Biometrics work too well with face masks for criminals to hide; or for anonymity
Since the beginning of the pandemic, an increasing number of face biometrics developers have stepped up their efforts to improve the recognition rates of individuals wearing masks.
It was a necessity to keep people safe from COVID-19 while also securing areas from unwanted visitors, and so the technology soon spread from everyday scenarios to more specific ones, such as industrial, academic, and many others.
Face masks, however, have historically not only been worn only by individuals trying to limit the spread of diseases but also by those aiming to conceal their identity for nefarious purposes.
Despite the worst of the pandemic being (hopefully) behind us, many biometrics companies have continued to improve mask recognition algorithms, while others have deployed the technology for surveillance-related goals.
The duality of the situation is captured by two recent events, mirrored in nature but trying to answer roughly the same question: how do masks impact the effectiveness of updated face biometrics systems?
The first of these events is the Privacy International (PI) group recently creating a face mask designed to confound facial recognition systems. The second one; India’s Ministry of Defence (MoD) releasing a facial recognition system that can identify individuals wearing disguises, including face masks.
Privacy International produces ‘anti-face biometrics’ masks
Privacy International has published a study claiming that facial recognition and other biometric surveillance technologies are often being deployed without proper privacy guarantees in place.
The privacy group adds that, in order to counter these technologies, face masks might intuitively come to mind, but advances in biometrics make it possible to identify individuals even if they’re wearing masks.
“Given that anti-surveillance clothing and make-up has had some success in confusing facial recognition systems in the past, we thought that it would be worth experimenting with a similar approach with a face mask pattern,” reads the study.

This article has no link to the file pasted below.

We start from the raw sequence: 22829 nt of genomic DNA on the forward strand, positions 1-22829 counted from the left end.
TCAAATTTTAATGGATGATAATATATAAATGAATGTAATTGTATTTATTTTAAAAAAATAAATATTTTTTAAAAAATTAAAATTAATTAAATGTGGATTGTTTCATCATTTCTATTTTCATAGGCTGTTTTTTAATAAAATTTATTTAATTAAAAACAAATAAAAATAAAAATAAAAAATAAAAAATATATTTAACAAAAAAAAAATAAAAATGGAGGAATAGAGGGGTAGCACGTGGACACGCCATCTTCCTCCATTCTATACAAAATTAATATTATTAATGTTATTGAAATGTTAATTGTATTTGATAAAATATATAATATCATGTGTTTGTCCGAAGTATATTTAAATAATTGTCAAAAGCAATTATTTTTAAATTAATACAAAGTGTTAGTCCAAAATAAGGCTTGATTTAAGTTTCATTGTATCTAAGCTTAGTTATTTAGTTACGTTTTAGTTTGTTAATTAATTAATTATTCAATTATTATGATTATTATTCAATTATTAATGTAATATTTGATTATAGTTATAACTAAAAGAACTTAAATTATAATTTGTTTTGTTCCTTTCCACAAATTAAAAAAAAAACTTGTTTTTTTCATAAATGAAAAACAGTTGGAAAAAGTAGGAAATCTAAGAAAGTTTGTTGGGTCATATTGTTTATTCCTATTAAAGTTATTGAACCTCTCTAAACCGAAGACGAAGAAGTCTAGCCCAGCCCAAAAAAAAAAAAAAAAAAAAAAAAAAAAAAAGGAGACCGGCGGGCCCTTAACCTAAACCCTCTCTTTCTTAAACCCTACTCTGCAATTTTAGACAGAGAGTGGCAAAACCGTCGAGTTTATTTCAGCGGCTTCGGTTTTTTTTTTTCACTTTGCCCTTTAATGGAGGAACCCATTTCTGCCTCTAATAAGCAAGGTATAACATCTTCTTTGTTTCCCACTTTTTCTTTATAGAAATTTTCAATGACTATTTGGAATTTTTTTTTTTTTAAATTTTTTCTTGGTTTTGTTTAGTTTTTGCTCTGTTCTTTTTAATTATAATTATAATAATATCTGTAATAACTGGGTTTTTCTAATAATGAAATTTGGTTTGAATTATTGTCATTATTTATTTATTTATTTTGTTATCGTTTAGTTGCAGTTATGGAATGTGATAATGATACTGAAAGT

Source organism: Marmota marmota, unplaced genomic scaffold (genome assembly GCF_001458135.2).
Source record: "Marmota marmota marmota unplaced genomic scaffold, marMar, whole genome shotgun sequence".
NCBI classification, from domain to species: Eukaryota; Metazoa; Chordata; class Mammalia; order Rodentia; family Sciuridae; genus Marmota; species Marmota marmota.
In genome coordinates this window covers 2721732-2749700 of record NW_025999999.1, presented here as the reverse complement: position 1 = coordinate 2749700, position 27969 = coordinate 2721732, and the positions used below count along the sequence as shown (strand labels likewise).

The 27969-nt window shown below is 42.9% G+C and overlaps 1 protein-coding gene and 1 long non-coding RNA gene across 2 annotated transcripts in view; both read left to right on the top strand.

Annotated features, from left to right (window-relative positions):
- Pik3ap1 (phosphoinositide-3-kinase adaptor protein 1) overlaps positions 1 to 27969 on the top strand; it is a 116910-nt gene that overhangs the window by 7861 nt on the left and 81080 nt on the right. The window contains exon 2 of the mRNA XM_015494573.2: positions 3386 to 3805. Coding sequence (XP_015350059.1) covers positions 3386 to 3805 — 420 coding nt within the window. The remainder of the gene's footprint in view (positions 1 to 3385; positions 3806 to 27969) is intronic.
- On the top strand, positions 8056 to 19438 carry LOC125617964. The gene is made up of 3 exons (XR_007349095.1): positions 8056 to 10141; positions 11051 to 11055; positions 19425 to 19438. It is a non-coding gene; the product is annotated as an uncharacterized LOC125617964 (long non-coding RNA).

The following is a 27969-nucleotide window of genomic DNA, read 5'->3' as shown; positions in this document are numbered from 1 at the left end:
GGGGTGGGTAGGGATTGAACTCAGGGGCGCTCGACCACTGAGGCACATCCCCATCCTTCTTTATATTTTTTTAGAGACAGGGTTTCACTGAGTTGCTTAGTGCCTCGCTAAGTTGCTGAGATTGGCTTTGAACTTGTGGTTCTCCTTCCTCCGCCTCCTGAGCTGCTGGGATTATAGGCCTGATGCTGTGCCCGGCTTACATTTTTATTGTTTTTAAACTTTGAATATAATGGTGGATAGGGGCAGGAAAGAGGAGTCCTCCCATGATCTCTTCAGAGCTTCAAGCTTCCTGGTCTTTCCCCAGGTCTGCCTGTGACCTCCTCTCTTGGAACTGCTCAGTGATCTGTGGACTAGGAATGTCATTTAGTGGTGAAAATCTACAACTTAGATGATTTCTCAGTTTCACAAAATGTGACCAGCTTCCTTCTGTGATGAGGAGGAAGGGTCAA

To do so, Privacy International worked with technologists Adam Harvey and Tijmen Schep to produce a mask that could prevent identification through facial recognition.
During the mask creation process, the team said they had to consider a number of things, including the ways different face biometric algorithms work, the limited surface area of masks, and the possibility of swapping geometric forms with warped face-like features, to stop face detection, instead of recognition.
The privacy advocates also said they learned a few lessons from this experiment.
“It is virtually impossible to know whether even our most ‘educated guess’ would be totally effective, partially effective, or totally ineffective against all, some, or indeed any facial recognition systems,” the non-profit said.
Further, the team said their “small acts of resistance” against biometric technologies are not a substitute for structural, long-lasting solutions.
“People should not carry the burden of masking themselves to maintain their anonymity. Instead, governments must ensure unlawful biometric mass surveillance such as mass facial recognition is banned in our publicly accessible spaces.”
The Privacy International-produced mask is available as a “symbol of resistance” to supporters who donate £20 ($23.50) to PI or set up a regular gift of £2 ($2.35) per month.
Israelis researchers recently created adversarial facemasks which successfully fool some facial recognition systems into interpreting wearers as unknown individuals.
India’s Defence Ministry deploys new face biometrics system
On the other side of the spectrum in face biometrics adoption is India’s MoD, which recently mentioned Facial Recognition System under Disguise (FRSD) technologies in a report on artificial intelligence, “AI in Defence.”
According to the Financial Express, the concept of FRSD has been developed by the Defence Research and Development Organisation (DRDO) to address issues connected with low-resolution cameras and people wearing disguises, including face masks.
The new DRDO report explains that face biometric technology can be used by local security agencies for searching across large repositories and can be deployed in both restricted zones and security areas. The technology can allegedly identify individuals even if they are wearing wigs, sunglasses, hats, masks, and other forms of disguise.
The FRSD system was developed and deployed by the Indian Army and aims to provide the government with surveillance, garrison security and population monitoring capabilities. The solution can be set up remotely with a field-ready system and does not reportedly require internet connectivity.
The news of the FRSD system comes days after India’s high court requested the Unique Identification Authority of India (UIDAI) to use Aadhaar biometrics to ID accident victims.
biometric identification | biometrics | facial recognition | India | mask detection | privacy | Privacy International | research and development